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Drug Production

The Charge

It is an offence to produce any of the substances listed in the Schedules of the Controlled Drugs and Substances Act. Likewise, it is an offence to produce cannabis not as authorized by the Cannabis Act.

To “produce” means to obtain a substance by any process or method, and includes:

  • Synthesizing, manufacturing or using any method in order to alter the physical or chemical qualities of a substance;
  • Harvesting, cultivating or growing the substance or any living organism that the substance can be derived or extracted from.

Because of the large quantities of the controlled substances and the actual or potential large financial gain that is associated with distribution of the substance, potential sentences are serious upon conviction. Courts generally sentence those convicted of drug production to incarceration, sometimes involving lengthy penitentiary time. Maximum sentences for hard drug production offences are for up to imprisonment for life.

The Investigation

Typically, police begin targeting a suspected drug producer or place based on information provided through a tip from a third party. For example, a neighbour who observes suspicious activity – people coming and going, smells, noises or evidence of property being fortified. In order to search the property, police have to present information to a judge or justice that outlines the reasonable and probable grounds that the officer believes support the granting of a warrant to search. Often, police will seek to add evidence to the tip and will conduct further independent investigations on the suspected drug production operation. This might include the police conducting surveillance of suspected producers or seeking and obtaining wiretap warrants to intercept private communications of suspects.

Recent Successes

R. v. S.C. – Vancouver Police Investigation

Charge: Assault.
Issue: Whether there was credible evidence that would meet the charge approval standard.
Result: Mr. Gauthier provided information to the investigating officer that led the investigator to conclude that our client was not chargeable with a criminal offence. No charge approved. No criminal record.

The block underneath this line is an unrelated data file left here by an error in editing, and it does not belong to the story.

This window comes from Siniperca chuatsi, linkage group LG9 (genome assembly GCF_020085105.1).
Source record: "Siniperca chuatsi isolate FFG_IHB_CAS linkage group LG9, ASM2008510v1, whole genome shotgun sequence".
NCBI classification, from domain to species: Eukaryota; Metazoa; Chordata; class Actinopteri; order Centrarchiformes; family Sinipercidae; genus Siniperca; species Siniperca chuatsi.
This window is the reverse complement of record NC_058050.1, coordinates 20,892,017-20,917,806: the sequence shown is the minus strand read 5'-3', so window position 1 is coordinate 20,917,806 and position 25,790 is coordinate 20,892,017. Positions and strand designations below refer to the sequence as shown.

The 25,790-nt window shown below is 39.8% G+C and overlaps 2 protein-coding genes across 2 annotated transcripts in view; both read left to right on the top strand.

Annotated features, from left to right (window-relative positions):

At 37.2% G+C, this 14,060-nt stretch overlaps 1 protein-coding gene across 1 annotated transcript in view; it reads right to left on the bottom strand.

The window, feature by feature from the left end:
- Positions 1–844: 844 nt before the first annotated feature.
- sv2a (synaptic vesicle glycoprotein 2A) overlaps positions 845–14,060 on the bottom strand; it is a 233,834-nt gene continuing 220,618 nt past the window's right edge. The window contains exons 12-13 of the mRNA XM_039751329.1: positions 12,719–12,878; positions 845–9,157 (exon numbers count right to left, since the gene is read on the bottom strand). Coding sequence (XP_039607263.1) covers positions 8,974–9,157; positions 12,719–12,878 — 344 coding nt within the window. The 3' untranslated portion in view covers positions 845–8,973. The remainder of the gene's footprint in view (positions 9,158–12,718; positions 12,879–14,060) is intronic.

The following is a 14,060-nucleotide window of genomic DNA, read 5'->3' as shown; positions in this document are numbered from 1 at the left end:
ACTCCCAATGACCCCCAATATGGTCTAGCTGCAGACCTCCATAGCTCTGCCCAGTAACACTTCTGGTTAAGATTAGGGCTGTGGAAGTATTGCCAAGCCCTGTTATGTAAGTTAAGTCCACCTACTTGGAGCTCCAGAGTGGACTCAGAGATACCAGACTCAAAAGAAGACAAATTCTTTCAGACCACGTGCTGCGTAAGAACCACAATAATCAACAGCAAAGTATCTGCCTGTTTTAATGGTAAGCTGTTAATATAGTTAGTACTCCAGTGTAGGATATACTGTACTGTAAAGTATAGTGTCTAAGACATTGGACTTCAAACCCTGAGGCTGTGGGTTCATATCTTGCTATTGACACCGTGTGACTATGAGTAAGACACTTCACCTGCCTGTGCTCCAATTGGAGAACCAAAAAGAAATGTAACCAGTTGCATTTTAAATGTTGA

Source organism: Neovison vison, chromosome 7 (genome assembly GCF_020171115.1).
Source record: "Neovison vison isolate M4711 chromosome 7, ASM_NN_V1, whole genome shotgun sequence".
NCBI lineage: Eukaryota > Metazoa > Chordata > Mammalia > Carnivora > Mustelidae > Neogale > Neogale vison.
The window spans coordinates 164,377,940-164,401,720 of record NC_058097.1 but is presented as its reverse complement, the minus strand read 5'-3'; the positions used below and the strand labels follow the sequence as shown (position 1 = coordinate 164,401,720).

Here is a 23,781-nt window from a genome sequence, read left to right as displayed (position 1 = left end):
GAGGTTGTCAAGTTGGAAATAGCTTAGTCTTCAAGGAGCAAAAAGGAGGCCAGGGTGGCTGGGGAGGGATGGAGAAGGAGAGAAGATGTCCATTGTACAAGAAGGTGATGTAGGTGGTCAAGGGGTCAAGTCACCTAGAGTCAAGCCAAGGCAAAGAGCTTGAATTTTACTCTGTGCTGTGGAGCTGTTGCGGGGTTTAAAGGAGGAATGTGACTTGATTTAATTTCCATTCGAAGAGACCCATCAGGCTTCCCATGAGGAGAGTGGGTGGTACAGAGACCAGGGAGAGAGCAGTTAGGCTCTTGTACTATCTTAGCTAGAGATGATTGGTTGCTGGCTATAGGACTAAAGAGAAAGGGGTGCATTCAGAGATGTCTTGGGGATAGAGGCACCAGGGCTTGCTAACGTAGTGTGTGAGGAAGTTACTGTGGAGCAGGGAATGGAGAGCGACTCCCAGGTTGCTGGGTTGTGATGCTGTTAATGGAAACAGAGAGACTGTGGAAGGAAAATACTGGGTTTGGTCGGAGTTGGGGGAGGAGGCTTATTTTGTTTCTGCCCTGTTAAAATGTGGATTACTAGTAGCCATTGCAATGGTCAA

R. vs. C.K. – Richmond Provincial Court

Charges: Assault; Forcible Confinement (domestic).
Issue: Given the rehabilitative steps we were able to guide our through, whether it was in the public interest for our client to be sentenced to a criminal record.
Result: Mr. Gauthier was able to persuade Crown to proceed only on the assault charge and, after hearing Mr. Gauthier's submissions, the Court granted our client a conditional discharge. No criminal conviction.

R.M. vs. Superintendent of Motor Vehicles

Charge: 90 Day Immediate Roadside prohibition.
Issue: Whether the police report established, on balance, that our client had refused to provide a breath sample during a roadside impaired driving investigation.
Result: The adjudicator agreed with Mr. Mines' submissions that our client's evidence was more reliable than the evidence set out in the Police Report to the Superintendent. The 90 day driving prohibition was overturned and our client was ruled eligible to resume driving.

R. vs. E.W. – Fort Nelson Provincial Court

Charge: Assault (domestic).
Issue: Whether there was a substantial likelihood of a criminal conviction.
Result: Upon reviewing the allegations, Mr. Mines made representations to Crown counsel resulting in Crown agreeing that there was no reasonable prospect of convicting our client. No charges were approved. No criminal record.

R. vs. H.K. – Vancouver Provincial Court

Charges: Assault Peace Officer; Mischief Under $5000.
Issue: Whether it was in the public interest to proceed with criminal charges.
Result: Mr. Gauthier was able to  persuade Crown counsel to allow our client into the Alternative Measures Program and to enter a stay of proceedings on both charges upon our client completing the program. No criminal record.

R. vs. R.S. – Richmond Provincial Court

Charge: Breach of Probation (from weapons charge).
Issue: Whether there was a public interest in proceeding with the prosecution of our client who had failed to complete a course of court ordered counselling.
Result: Mr. Gauthier was able to steer our client through an equivalent course of counselling. Upon completion, Crown counsel stayed the proceedings. No criminal record.

R. vs. S.P. – Vancouver Provincial Court

Charge: Mischief Causing Danger to Life.
Issue: Given the medical evidence Mr. Gauthier provided to Crown counsel, whether it was in the public interest to proceed with the criminal prosecution.